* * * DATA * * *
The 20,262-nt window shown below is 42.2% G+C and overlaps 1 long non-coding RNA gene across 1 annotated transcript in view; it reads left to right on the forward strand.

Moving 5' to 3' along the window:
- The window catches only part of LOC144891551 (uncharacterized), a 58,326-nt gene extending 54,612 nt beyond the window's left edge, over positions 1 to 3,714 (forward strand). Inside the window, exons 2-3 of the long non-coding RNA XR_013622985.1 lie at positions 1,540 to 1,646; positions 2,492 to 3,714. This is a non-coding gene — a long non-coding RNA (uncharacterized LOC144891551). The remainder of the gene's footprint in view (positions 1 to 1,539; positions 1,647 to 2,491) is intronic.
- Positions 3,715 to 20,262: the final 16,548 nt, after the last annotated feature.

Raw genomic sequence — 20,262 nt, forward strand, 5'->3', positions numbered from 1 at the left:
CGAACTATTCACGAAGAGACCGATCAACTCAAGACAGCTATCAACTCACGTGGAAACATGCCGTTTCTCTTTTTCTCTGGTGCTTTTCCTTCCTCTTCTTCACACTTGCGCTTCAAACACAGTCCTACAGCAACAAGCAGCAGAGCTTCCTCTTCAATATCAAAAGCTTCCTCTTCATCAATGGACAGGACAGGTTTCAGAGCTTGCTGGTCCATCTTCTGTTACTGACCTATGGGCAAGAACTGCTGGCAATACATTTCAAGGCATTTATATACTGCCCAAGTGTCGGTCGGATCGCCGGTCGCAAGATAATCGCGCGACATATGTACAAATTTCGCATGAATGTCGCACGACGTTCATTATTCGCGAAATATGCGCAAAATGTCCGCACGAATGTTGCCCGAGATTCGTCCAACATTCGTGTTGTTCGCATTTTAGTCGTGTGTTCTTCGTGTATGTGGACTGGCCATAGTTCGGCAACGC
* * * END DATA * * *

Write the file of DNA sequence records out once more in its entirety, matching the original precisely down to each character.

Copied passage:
The 20,262-nt window shown below is 42.2% G+C and overlaps 1 long non-coding RNA gene across 1 annotated transcript in view; it reads left to right on the forward strand.

Moving 5' to 3' along the window:
- The window catches only part of LOC144891551 (uncharacterized), a 58,326-nt gene extending 54,612 nt beyond the window's left edge, over positions 1 to 3,714 (forward strand). Inside the window, exons 2-3 of the long non-coding RNA XR_013622985.1 lie at positions 1,540 to 1,646; positions 2,492 to 3,714. This is a non-coding gene — a long non-coding RNA (uncharacterized LOC144891551). The remainder of the gene's footprint in view (positions 1 to 1,539; positions 1,647 to 2,491) is intronic.
- Positions 3,715 to 20,262: the final 16,548 nt, after the last annotated feature.

Raw genomic sequence — 20,262 nt, forward strand, 5'->3', positions numbered from 1 at the left:
CGAACTATTCACGAAGAGACCGATCAACTCAAGACAGCTATCAACTCACGTGGAAACATGCCGTTTCTCTTTTTCTCTGGTGCTTTTCCTTCCTCTTCTTCACACTTGCGCTTCAAACACAGTCCTACAGCAACAAGCAGCAGAGCTTCCTCTTCAATATCAAAAGCTTCCTCTTCATCAATGGACAGGACAGGTTTCAGAGCTTGCTGGTCCATCTTCTGTTACTGACCTATGGGCAAGAACTGCTGGCAATACATTTCAAGGCATTTATATACTGCCCAAGTGTCGGTCGGATCGCCGGTCGCAAGATAATCGCGCGACATATGTACAAATTTCGCATGAATGTCGCACGACGTTCATTATTCGCGAAATATGCGCAAAATGTCCGCACGAATGTTGCCCGAGATTCGTCCAACATTCGTGTTGTTCGCATTTTAGTCGTGTGTTCTTCGTGTATGTGGACTGGCCATAGTTCGGCAACGC